Homeschooling and the Single Parent: The Facts of Life

You may have noticed that I (and this blog) have been missing in action for a few weeks. That is not something I like to do…keeping your blog regular is a major rule of success. But that absence and a recent question on one of my online groups have given me today’s content.

The question that sparked it all was…as a single parent, how do you homeschool your child and pay the mortgage? The short answer is…it ain’t easy, especially if you add being the parent of a special needs child to the equation.

My 2nd novella and job…and why I have been MIA for the month of May.

But I am lucky and smart. I work from home as an indie writer. I get up at 6:30 AM every morning and write for three and sometimes four hours per day. Then when my late rising daughter (the seizures that she has in her sleep and medications mean she needs twelve to fourteen hours of sleep every day) get up I am full throttle on caring and educating her. I don’t get any down time again until after 7:00 PM when she likes to watch television…and I need to get back online to answer emails and do all the social media stuff that it takes to make it as an indie author.

It is exhausting, but I have never been happier in my life. We are living our lives on our own terms, which to me is the most important lesson that I have to teach this special needs child, who will need to know her gifts and use them wisely to survive in this world. And I am a living example, every day .So here are my ? keys to surviving as a single homeschool parent:

1) Think outside the box. Actually throw the damned thing away. Try this simple exercise to get you started on a new way of thinking. Imagine you won the lottery…a big one. What would you do? Would you continue to go to the job you have now? Start your own business? Forget work all together? Then look at the things that are ‘stopping’ you from doing that now. Are they real? Could you do without them? What alternatives are there? Maybe you cannot quit work or down-size your home at the snap of your fingers, but you can begin to plan towards that goal. To take your life and family back. Dream big and live bigger.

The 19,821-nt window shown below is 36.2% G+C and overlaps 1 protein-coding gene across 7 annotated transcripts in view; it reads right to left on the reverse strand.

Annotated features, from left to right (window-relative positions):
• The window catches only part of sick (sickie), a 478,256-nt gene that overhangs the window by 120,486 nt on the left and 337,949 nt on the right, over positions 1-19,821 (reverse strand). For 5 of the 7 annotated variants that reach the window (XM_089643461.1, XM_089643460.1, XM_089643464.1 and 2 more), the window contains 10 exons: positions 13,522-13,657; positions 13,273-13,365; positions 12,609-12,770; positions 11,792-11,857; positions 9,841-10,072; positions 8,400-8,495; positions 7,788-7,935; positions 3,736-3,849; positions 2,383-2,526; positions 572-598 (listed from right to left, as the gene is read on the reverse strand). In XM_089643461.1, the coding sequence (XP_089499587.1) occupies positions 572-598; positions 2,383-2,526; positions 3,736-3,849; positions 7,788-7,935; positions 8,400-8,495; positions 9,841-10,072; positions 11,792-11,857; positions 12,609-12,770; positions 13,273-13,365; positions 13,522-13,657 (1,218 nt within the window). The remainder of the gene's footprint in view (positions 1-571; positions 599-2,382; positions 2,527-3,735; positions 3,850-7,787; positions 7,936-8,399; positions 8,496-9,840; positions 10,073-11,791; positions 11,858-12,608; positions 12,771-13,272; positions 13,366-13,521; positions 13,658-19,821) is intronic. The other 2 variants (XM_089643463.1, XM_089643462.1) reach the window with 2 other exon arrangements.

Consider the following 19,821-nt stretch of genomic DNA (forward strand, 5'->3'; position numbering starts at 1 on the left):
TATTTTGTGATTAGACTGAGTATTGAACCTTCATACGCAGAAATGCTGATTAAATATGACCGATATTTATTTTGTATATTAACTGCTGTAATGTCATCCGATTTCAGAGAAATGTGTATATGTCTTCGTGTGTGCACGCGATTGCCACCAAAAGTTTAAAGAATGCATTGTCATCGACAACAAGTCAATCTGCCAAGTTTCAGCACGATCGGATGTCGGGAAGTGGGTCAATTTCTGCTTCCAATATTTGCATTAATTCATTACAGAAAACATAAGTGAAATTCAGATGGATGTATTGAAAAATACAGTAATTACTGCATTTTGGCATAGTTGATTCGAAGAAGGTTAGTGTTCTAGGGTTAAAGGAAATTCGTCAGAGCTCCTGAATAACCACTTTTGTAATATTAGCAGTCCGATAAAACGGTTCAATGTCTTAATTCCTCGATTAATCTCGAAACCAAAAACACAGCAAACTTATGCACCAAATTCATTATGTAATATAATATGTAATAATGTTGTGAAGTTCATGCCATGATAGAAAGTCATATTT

2) Make the system work for you. What help is there out there to make those dreams come true? In the UK, working and child tax credits are paid monthly to supplement whatever income you have, even self-employment as a writer. In the US, Earned Income Credits (EIC), the equivalent, is a lump sum at the end of the tax year. How could your family use these to make your dreams a reality? If you have a special needs child, then you can usually receive support to care for your child in terms of disability. Even if you have to work for someone else, what about the option of working flexible hours or from home?

3) Stewardship. Money, time and things are resources and you are the steward. defines steward as a person who manages another’s property or financial affairs; one who administers anything as the agent of another or others. Count your pennies and minutes as valuable, every last one. In terms of the things in our world (houses, cars, computers, clothes) carefully evaluate your purchases. Do I really need that? Could I get it cheaper or for free? Time is a major issue for working parents, especially homeschooling ones. You may need to eliminate some things…television, online gaming, and social networking are some places to start. But by stepping back and looking at how you run your household as a dispassionate steward you may find ways of saving money, time and resources.

Are these three keys some magical wand that will make homeschooling your child easy? No, being a single parent is never easy (or something that most of us ever wanted). Being a single, working parent is harder still. And being a single homeschool working parent can seem like a task that requires the Avengers or Fabulous Four. But like saving the world, it is a task worth doing.

We are having Emily’s behavioral and learning problems diagnosed right now. We had an appointment with an art psychotherapist the other week. She said that she was not certain that Emily needed her help because she was a ‘happy and confident child.’ That to me is what homeschooling is about…focusing on their strengths and providing a bully free environment to maximize our children’s potential. So I might not have saved the world like the Black Widow, Wasp or Wonder Woman, but I feel that I am saving my child by making this choice and the sacrifices that go with it.

Published by Tara Cox

Writer of Literary Erotica Real-life, hot sex, deep meaning... In my day job, I am homemaker, home educator, urban farmer, and homesteader at our @HomeCrazzyHome.

2 thoughts on “Homeschooling and the Single Parent: The Facts of Life

  1. Hello, I stumbled upon your blog while looking for other homeschooling moms. I just began my blog last month. I enjoy writing and hope to be an indie writer one day myself. One of my children is on the autism spectrum. It’s not severe, but it certainly is draining and takes a lot of work to care for him. I am not a single mom, but my husband works 2 hours away so during the week I feel like one. I look forward to reading more of your blog.
    Have a great weekend!

    1. Jackie,

      We seem to be living parallel lives (although I am only a partially reformed bad girl), but homeschool mom, writer and depression all ring my bell. Best of luck with the writing and if you want to go indie (self) published buzz me on that one as well. Have a nice weekend!

      Terri and Emily

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